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Āgama refers to a collection of discourses of early Buddhism preserved in Chinese. Sanskrit, Gāndhāri, and Tibetan translation. Sometimes āgama is used to refer to a class of scripture. Its meaning can encompass the Sutta-pitaka, which the Theravada tradition holds to be the oldest and most historically accurate representation of the teachings of Buddha, together with the Vinaya-pitaka.
There are four extant collections of āgamas, and one for which we have only references and fragments (the Kṣudrakāgama). The four extant collections are preserved in their entirety only in Chinese translation (āgama: 阿含經), although small portions of all four have recently been discovered in Sanskrit, and portions of four of the five āgamas are preserved in Tibetan.

These āgama sutras correspond to the first four Nikayas (and parts of the fifth) of the Pitaka of the Pali Canon. In this sense, āgama is a synonym for one of the meanings of nikaya. The āgamas have been compared to the Pali Canon's Nikayas by contemporary scholars in an attempt to identify possible changes and root phrasings. The āgamas' existence and similarity to the Sutta Pitaka are sometimes used by scholars to assess to what degree these teachings are a historically authentic representation of the Canon of early Buddhism. Sometimes also the differences between them are used to suggest an alternative meaning to the accepted meaning of a suttra in either of the two recensions.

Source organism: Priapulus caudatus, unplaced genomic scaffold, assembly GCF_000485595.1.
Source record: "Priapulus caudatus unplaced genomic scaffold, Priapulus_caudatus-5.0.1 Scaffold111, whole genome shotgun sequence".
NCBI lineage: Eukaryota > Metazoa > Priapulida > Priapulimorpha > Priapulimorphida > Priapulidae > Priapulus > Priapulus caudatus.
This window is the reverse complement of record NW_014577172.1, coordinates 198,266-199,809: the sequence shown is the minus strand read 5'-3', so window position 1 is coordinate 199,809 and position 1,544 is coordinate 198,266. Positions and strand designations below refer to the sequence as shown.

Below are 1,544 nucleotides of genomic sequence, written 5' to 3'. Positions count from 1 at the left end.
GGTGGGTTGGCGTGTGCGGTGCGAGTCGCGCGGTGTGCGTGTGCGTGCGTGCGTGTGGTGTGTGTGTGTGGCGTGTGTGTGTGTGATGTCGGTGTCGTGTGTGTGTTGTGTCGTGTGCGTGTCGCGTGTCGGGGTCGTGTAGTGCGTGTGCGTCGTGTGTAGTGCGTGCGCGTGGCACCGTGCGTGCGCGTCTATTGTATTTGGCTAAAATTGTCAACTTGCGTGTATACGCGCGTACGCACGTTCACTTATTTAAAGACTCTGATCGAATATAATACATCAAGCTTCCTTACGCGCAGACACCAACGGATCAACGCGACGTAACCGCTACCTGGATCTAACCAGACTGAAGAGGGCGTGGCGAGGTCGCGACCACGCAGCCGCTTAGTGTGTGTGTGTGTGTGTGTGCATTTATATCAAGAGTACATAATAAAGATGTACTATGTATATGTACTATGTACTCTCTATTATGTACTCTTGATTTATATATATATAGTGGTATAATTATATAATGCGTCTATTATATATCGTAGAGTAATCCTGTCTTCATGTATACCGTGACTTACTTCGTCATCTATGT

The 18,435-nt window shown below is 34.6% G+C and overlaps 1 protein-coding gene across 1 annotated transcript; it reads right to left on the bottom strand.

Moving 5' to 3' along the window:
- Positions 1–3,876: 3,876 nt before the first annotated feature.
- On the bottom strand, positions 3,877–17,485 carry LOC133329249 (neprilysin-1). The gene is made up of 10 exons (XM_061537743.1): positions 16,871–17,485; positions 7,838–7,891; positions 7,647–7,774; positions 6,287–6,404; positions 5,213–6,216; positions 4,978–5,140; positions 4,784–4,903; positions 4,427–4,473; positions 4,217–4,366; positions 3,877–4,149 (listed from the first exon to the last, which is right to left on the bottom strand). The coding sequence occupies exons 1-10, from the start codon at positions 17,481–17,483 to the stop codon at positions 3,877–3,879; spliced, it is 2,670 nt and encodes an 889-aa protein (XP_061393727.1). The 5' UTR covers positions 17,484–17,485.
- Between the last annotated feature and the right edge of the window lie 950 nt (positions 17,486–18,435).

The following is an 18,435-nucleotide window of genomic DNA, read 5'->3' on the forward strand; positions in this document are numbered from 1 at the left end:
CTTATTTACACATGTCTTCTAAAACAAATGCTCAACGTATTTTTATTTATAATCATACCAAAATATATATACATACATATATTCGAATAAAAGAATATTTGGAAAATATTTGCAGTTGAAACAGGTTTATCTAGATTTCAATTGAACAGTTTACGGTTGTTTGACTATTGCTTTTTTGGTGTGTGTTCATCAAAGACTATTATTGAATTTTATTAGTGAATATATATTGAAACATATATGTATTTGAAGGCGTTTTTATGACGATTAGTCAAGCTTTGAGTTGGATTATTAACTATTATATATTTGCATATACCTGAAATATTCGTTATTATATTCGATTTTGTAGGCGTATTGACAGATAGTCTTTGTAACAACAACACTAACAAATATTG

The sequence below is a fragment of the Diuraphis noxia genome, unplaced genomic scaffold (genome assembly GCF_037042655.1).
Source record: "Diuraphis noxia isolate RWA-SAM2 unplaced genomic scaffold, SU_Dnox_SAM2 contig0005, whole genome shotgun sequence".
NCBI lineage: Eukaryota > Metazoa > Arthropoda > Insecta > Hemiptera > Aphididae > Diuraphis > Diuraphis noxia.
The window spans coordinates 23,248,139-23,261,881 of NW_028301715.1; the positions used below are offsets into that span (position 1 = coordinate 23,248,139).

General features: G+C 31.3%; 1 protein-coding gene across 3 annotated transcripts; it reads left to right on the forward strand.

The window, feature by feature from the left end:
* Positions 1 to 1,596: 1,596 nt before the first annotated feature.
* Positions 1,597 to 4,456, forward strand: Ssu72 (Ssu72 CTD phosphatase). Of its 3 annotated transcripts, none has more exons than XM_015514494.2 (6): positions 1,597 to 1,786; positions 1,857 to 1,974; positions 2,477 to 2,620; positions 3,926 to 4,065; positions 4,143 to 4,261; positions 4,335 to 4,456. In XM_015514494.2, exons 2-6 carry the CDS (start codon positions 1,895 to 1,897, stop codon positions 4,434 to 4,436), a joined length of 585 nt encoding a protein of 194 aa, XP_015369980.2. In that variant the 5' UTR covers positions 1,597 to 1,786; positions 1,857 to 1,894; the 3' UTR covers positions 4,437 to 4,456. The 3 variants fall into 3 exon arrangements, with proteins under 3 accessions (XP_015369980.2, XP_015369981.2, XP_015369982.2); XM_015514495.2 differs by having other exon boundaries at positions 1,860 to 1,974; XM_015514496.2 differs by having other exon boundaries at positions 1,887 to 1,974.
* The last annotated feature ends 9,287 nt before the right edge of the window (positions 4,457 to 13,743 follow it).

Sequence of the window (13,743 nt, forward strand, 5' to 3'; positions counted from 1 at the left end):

Sometimes the word āgama is used to refer not to a specific scripture, but to a class of scripture. In this case, its meaning can also encompass the Sutta-pitaka, which the Theravada tradition holds to be the oldest and most historically accurate representation of the teachings of the Buddha, together with the Vinaya.

In the 4th century Mahāyāna abhidharma work Abhidharmasamuccaya, Asanga refers to the collection which contains the āgamas as the Śrāvakapiṭaka, and associates it with the sravakas and pratyekabuddhas. Asaṅga classifies the Mahayana sutras as belonging to the Bodhisattvapiṭaka, which is designated as the collection of teachings for bodhisattvas.